Walpole editorial | What’s in a word? By Justine Picardie

The meaning of luxury is evolving. Justine Picardie looks at its etymology, from lust and guilt to today’s need for stillness and contemplation.

 

I am writing this at the beginning of January, beneath the weight of a dark grey sky, but at my desk, the heady scent of unfurling petals of indoor narcissus is a welcome reminder of spring. These hopeful flowers seem to me to be the height of luxury on a winter’s day, as are the graceful white orchids that are growing in a plant pot alongside my computer, and the feel of a soft silken blouse against my skin. Scent, touch, human emotion… these are the true luxuries in a digital age. Similarly, as the pace of technology becomes ever more swift, our yearning for time to slow down appears overwhelming. It’s an odd state to find ourselves in: infuriated by everyday delays (whether caused by erratic broadband or unreliable transport), yet also longing for a less frenetic tempo of life.

Perhaps this ambivalence about what we yearn for – whether it is the time to do nothing, or the space in which to find ourselves – is rooted in the contradictions that are inherent in the meaning of luxury. We associate the word with wealth, comfort, sumptuous finery – but its original connotations were more to do with lechery and lust. Luxus, in Latin, denoted indulgence, excess and debauchery; hence Chaucer referred to “the foule lust of luxurie”, while for Shakespeare, it represented adultery. (“She knows the heat of a luxurious bed,” declares Claudio in Much Ado About Nothing. “Her blush is guiltiness, not modesty.”)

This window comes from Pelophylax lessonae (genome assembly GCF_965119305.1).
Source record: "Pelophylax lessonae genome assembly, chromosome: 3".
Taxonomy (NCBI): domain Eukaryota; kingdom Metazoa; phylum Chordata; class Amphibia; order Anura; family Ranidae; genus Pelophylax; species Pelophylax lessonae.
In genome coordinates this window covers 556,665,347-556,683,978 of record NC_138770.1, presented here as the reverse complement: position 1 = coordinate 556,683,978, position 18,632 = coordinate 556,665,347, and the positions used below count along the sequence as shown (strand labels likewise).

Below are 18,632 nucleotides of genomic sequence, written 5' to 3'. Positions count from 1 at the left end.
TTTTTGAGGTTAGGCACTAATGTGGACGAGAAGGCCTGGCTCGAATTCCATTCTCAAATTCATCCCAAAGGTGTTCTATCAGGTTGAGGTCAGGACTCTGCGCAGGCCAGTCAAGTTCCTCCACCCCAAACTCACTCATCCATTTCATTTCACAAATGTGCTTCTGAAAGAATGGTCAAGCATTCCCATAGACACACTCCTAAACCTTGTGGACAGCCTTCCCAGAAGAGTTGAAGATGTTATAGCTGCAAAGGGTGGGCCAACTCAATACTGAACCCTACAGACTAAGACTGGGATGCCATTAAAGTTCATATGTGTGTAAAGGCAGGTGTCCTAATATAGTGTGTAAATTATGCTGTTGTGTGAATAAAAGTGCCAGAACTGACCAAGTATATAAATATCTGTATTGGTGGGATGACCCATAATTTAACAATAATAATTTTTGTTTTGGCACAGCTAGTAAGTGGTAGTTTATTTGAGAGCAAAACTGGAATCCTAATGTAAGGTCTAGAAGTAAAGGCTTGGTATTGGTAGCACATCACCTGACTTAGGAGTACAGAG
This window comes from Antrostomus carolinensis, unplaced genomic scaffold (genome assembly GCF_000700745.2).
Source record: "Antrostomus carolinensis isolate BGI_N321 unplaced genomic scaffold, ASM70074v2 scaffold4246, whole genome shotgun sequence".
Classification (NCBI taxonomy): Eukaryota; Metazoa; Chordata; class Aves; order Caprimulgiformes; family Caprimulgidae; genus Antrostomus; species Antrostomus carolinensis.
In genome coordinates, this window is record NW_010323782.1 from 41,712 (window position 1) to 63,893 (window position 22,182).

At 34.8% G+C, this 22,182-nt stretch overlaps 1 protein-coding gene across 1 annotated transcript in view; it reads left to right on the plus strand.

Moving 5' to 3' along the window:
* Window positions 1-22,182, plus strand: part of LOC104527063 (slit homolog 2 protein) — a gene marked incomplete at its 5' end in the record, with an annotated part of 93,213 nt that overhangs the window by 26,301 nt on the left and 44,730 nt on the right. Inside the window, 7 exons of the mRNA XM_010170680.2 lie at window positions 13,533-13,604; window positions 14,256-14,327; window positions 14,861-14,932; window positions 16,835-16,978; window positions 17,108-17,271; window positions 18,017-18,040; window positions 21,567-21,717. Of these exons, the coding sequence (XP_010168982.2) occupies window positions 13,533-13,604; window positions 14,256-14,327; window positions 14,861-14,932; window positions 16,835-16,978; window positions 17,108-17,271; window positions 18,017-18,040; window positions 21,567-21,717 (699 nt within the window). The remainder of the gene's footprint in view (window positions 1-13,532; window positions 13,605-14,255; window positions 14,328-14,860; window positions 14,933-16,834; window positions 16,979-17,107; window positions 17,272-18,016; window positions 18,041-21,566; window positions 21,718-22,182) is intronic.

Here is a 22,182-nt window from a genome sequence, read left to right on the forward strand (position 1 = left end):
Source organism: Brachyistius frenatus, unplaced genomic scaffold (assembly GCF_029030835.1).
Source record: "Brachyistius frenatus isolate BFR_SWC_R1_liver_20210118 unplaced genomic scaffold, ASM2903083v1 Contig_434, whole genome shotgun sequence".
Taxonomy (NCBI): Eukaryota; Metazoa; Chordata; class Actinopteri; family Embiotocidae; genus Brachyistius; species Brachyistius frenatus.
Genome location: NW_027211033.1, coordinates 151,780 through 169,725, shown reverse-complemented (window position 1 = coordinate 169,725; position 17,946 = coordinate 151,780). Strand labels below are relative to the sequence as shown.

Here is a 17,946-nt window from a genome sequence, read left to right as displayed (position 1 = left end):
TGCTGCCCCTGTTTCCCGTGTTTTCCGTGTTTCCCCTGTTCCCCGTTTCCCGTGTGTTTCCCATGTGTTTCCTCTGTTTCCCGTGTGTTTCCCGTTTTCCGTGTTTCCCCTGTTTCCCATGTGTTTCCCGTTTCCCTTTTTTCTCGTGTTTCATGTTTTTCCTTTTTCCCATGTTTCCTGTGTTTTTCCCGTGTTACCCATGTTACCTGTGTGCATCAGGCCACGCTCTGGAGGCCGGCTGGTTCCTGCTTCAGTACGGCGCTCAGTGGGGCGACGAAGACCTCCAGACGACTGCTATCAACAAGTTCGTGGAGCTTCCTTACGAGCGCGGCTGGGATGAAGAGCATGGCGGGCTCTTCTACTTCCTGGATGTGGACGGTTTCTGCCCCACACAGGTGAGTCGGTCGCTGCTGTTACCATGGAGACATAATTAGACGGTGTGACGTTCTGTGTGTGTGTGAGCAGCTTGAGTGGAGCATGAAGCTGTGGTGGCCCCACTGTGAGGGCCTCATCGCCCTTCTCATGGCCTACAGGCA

Eventually, the word evolved from its original meaning, and by the last century, it had come to signify material riches. Yet this definition, in turn, was also questioned: by Coco Chanel, for example, who observed, “Some people think luxury is the opposite of poverty. It is not. It is the opposite of vulgarity.” Meanwhile, Cassandra Mortmain, the spirited heroine of I Capture the Castle – Dodie Smith’s wonderful coming-of-age novel set in the 1930s – finds herself wondering if luxury is altogether to be trusted. “I had never realised before that it is more than just having things; it makes the very air feel different. And I felt different, breathing that air… And though I cannot honestly say I would ever turn my back on any luxury I could come by, I do feel there is something a bit wrong in it. Perhaps that makes it all the more enjoyable.” Elsewhere in the book, however, she enjoys “the blissful luxury” of being in love; the “great luxury [of] letting myself cry”; and “contemplation… the only luxury that costs nothing…”

All of which suggests, at the very least, that luxury is a shape-shifting concept; an emotion, as much as an object to caress; an idea that is as elusive as it is sought-after. But desire is at its heart – the desire to have and to hold; to escape, while also being cocooned; to love, and be loved. And as with true love, real luxury should be cherished for ever, in the knowledge that what we hold most dear may not be ours to possess.

Justine Picardie is the Editor-in-Chief of Harper’s Bazaar and Town & Country, formerly a journalist for the Sunday Times, Features Director of Vogue, Editor of the Observer magazine, and a columnist for the Telegraph. She is the author of six books, including her critically acclaimed memoir, If the Spirit Moves You, and her Sunday Times bestselling biography, Coco Chanel: The Legend and the Life.